Whilst most of Wendy’s and my time is spent considering prehistory, i.e. archaeology from before the Roman invasion, the LiDAR data is showing us monuments and sites from far more recent periods, and even earthworks created within living memory. I think it’s a really interesting question as to when “archaeology” stops and when the “modern” begins. This is a question that we have been asked by a number of people, wanting to know whether to record certain things in the LiDAR portal.
As you can see from the example above, perhaps the nation’s youngest scheduled monument, age isn’t necessarily a primary consideration in whether a site might be considered of historic or archaeological significance. Greenham Common’s Ground Launched Cruise Missile silos were only emptied of their nuclear weapons between 1989 and 1991, just 13 years before the site was Scheduled by Historic England.
And we have plenty of other 20th Century archaeology that we certainly want to record. During the First World War a significant number of troops passed through training camps in the Chilterns, including more than 12,000 who trained at Berkhamsted over the course of the war. Fitness, discipline, marksmanship, manoeuvres, and trench-digging might have been core elements. And some of these have left their mark written into the landscape.
Larger and more permanent camps elsewhere in the country have left extensive remains including the imprint of building foundations: Cannock Chase in Staffordshire was home to one of the largest First World War training camps in the country, built to house around 40,000 troops during their training. These sites consisted not only of barrack buildings, but also infrastructure such as roads and drainage, and auxiliary buildings such as canteens, hospitals, theatres, post offices, and clubs. Cannock Chase has been surveyed by LiDAR, and you can view this and read more about the amazing finds discovered there on Historic England’s website:
Besides structures, the construction of shooting ranges, and the digging of practice trenches will also have left their mark on the landscape, and the Chilterns LiDAR is providing an excellent means for finding and surveying these. Notable examples include training trenches on Berkhamsted Common, and others in Pullingshill Wood near Marlow. Perhaps the Chilterns provided a useful training ground for this activity, given that the geology of the British Sector of the Western Front is in many ways essentially identical to that of Chilterns.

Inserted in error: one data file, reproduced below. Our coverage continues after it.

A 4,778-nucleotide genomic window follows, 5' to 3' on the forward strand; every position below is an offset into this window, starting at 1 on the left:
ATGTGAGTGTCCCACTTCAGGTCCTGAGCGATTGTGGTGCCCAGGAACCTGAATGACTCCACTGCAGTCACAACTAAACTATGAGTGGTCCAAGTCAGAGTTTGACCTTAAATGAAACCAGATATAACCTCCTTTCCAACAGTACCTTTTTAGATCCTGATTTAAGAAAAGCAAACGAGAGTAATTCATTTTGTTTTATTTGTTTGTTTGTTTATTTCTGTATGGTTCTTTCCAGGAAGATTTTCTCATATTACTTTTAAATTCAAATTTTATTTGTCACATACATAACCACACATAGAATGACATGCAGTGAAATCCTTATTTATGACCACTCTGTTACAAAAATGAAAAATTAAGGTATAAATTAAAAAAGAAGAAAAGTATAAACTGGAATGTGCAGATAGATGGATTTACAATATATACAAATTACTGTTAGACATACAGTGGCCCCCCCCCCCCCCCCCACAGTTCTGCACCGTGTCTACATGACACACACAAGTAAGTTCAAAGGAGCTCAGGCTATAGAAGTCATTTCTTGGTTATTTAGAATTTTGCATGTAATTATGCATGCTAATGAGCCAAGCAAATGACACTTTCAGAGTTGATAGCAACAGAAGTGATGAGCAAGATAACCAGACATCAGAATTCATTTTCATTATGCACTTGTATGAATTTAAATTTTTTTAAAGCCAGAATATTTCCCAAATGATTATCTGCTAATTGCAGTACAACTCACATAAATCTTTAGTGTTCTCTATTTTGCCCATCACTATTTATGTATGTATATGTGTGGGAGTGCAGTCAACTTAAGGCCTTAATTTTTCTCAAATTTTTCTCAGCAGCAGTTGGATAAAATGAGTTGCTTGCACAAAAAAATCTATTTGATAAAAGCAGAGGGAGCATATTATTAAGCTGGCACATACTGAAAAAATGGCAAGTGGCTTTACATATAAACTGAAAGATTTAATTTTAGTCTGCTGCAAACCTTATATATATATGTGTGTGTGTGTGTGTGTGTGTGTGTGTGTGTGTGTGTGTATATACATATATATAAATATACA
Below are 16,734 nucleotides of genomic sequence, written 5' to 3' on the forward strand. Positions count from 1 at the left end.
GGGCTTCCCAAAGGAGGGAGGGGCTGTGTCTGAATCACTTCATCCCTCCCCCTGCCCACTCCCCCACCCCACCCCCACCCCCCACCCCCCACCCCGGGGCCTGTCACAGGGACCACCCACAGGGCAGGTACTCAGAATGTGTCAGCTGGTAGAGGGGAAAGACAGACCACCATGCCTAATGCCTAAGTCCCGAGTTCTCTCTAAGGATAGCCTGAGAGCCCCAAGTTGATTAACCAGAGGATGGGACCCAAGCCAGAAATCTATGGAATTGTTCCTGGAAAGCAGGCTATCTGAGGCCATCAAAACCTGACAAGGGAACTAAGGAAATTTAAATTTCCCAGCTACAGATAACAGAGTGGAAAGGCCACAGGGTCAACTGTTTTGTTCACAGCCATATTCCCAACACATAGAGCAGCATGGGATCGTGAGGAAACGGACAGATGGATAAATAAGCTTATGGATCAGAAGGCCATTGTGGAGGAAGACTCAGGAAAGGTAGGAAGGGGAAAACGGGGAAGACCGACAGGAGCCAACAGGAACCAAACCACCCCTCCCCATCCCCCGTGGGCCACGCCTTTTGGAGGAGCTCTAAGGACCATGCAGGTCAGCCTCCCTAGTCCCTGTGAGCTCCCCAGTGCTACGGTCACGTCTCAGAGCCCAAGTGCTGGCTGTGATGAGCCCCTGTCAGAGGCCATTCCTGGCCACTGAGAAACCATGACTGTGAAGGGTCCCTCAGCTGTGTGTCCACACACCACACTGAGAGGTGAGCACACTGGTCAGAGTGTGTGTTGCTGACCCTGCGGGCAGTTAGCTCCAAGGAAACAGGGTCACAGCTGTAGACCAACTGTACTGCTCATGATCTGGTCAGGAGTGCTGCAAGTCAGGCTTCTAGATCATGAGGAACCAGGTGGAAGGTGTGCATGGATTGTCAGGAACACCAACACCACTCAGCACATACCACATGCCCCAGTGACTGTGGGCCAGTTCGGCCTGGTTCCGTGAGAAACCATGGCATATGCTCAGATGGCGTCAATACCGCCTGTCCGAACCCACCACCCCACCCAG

World War II also had a similar impact on our landscape that survives in places through to today, with, for example, the ghostly traces of barracks buildings and parade grounds showing up under young woodland at Ashridge, Hertfordshire, and on Kingwood Common, Oxfordshire.
Other interesting landscape features we might want to record include the traces of a now abandoned ploughing technique: the marks left by (apparently so-called) “square ploughing” are visible in many locations in the Chiltern LiDAR: an envelope-like shape in fields, created by diagonal furrows having been left running from the corners to the centre of the land parcel.
These traces stem from the system of ploughing in a square-sided spiral running from the edge of the field in towards the centre, leaving a narrow furrow where the plough is turned at each right-angle. I have struggled to find anything written about the technique, apparently in use well into the 20th century, as evidenced by historic aerial photographs on Google Earth showing the system in action.
So how do we decide what is worth recording, and what isn’t? Rather than relying entirely on a date as a cut-off, we must consider any thing or activity that has past… things that perhaps haven’t been recorded, something that is perhaps poorly understood, or indeed things which are at risk of being destroyed or forgotten from our collective memory.